You've never seen a standing review? Do you think cases come to SCOTUS without SCOTUS looking at them?

    My point was that if the entry was legal then there was no issue, SCOI would have just said "hey the entry was legal, why did you bring this shit to me, get it out of here".

    And in fact they could have done so if the entry had not been illegal. And not just "no official decision" but actually illegal. 100% bonafide illegal. As you bring to the forefront.
    Both the State of Indiana (i.e., the trial prosecution) and the Appellate Court agreed on a couple things here: 1) The entry was illegal, and 2) Barnes committed battery. On the other hand, no official decision was really made (or needed) declaring the illegality of entry.

    Actually if the State of Indiana and the Courts agreed that the entry was illegal. I.E. if the sate decided itself that the entry was illegal then yes, there was an official decision that the entry was illegal. That was the official decision. Once the prosecution accepts the defendants defense you can't go back on it.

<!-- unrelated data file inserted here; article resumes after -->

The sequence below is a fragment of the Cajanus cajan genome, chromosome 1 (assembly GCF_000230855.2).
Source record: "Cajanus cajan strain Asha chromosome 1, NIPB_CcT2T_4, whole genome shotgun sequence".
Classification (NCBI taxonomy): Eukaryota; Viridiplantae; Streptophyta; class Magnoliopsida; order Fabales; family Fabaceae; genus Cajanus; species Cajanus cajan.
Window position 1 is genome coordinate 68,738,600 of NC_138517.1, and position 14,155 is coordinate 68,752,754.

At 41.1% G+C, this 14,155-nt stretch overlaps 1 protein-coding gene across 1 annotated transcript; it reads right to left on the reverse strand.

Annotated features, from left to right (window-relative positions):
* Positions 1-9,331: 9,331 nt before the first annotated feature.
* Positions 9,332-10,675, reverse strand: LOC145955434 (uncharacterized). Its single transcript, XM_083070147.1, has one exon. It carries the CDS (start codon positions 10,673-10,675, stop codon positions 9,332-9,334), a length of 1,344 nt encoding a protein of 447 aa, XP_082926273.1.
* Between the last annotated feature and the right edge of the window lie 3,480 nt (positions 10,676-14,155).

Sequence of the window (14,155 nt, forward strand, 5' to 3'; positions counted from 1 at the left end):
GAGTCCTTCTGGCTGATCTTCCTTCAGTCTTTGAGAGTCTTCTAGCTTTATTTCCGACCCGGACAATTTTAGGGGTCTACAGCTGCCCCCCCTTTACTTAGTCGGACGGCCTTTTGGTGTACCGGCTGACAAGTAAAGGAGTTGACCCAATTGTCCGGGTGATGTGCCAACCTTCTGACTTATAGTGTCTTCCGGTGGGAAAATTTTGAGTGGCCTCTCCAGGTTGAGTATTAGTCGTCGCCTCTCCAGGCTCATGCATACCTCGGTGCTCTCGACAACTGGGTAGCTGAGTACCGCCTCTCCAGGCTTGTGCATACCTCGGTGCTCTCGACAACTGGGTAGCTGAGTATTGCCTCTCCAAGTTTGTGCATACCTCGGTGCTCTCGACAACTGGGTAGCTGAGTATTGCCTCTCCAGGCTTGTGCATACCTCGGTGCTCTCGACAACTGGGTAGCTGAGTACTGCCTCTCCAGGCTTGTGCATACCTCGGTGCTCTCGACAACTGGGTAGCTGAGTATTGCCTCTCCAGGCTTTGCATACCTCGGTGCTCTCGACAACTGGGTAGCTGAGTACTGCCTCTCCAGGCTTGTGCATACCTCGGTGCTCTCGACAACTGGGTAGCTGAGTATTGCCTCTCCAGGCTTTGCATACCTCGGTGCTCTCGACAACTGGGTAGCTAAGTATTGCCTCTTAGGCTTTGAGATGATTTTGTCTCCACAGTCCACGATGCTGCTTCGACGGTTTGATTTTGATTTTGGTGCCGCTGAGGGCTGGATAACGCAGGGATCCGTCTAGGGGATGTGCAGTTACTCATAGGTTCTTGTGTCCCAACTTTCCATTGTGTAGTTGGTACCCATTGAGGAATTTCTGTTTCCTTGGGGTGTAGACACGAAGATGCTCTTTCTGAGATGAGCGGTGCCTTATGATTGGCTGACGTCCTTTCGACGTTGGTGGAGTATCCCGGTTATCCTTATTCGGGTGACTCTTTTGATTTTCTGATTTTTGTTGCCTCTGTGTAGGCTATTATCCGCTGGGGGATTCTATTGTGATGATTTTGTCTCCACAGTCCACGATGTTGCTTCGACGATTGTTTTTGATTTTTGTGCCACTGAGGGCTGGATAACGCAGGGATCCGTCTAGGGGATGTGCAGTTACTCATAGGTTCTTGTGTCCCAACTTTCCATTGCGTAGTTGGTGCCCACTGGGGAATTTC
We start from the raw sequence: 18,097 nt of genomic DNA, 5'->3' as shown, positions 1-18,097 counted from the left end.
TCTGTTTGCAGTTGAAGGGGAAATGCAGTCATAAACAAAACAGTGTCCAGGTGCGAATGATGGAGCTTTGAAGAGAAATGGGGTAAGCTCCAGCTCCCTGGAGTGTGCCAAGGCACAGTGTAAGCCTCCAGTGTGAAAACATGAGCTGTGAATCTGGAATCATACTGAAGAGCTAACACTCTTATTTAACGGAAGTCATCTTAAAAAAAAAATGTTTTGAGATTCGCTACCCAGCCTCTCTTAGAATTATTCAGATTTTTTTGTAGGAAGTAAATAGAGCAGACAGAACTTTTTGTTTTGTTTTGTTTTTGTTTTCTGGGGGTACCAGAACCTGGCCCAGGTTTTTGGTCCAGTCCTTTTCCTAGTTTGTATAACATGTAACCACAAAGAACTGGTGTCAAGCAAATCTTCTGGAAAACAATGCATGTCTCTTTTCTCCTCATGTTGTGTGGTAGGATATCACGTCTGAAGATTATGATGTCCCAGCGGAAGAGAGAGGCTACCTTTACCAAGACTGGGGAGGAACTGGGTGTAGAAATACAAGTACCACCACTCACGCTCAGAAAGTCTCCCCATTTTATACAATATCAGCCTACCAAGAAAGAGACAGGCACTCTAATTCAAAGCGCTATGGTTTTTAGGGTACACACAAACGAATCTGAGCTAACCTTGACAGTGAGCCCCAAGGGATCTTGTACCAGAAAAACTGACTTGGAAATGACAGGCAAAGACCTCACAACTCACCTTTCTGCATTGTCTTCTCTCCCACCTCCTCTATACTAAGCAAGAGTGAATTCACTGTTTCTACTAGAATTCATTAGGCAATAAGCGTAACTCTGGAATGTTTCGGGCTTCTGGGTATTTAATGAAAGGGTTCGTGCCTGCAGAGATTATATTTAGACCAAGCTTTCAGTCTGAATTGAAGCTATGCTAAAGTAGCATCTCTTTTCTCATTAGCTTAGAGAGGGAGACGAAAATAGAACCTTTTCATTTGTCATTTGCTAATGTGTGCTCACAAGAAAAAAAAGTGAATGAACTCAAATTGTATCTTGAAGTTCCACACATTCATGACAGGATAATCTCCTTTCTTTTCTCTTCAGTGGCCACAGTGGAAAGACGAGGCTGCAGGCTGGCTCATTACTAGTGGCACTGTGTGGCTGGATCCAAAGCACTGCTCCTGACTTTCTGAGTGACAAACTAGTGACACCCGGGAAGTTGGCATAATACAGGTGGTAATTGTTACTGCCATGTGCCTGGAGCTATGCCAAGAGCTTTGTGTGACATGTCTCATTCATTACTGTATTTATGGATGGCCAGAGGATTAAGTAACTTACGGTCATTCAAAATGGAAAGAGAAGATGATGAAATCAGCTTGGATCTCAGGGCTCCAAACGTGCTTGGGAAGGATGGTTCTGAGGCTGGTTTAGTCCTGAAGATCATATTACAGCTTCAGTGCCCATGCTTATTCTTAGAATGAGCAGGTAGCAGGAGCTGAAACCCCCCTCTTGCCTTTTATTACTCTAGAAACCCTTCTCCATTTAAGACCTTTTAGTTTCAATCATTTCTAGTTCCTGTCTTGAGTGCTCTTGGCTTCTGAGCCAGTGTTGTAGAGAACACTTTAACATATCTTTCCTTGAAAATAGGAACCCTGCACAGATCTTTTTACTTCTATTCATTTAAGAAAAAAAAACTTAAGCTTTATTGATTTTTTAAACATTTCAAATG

In which case SCOI could have just not heard the case, they could have said "hey, if the State was dumb enough to accept that the entry was illegal then tough fucking luck, get this shit out of here".

    They chose not to do so, and in doing so chose to reduce the 4th amendment rights of citizens in Indiana. They could have also chosen to reaffirm the standing common law. They chose not to.

    wbBv3fj.png
  • mcdermottmcdermott Registered User regular
    edited May 2011
    I'm actually still confused as to how this "reduced" fourth amendment protections in the slightest. This ruling has zero bearing whatsoever as to the legality of searches. As has been stated repeatedly, all it did was remove "immediate violence" as a remedy to a violation of the fourth amendment, not revise what is and is not such a violation.

  • ShadowfireShadowfire Registered User regular
    edited May 2011
    mcdermott wrote: »
    I'm actually still confused as to how this "reduced" fourth amendment protections in the slightest. This ruling has zero bearing whatsoever as to the legality of searches. As has been stated repeatedly, all it did was remove "immediate violence" as a remedy to a violation of the fourth amendment, not revise what is and is not such a violation.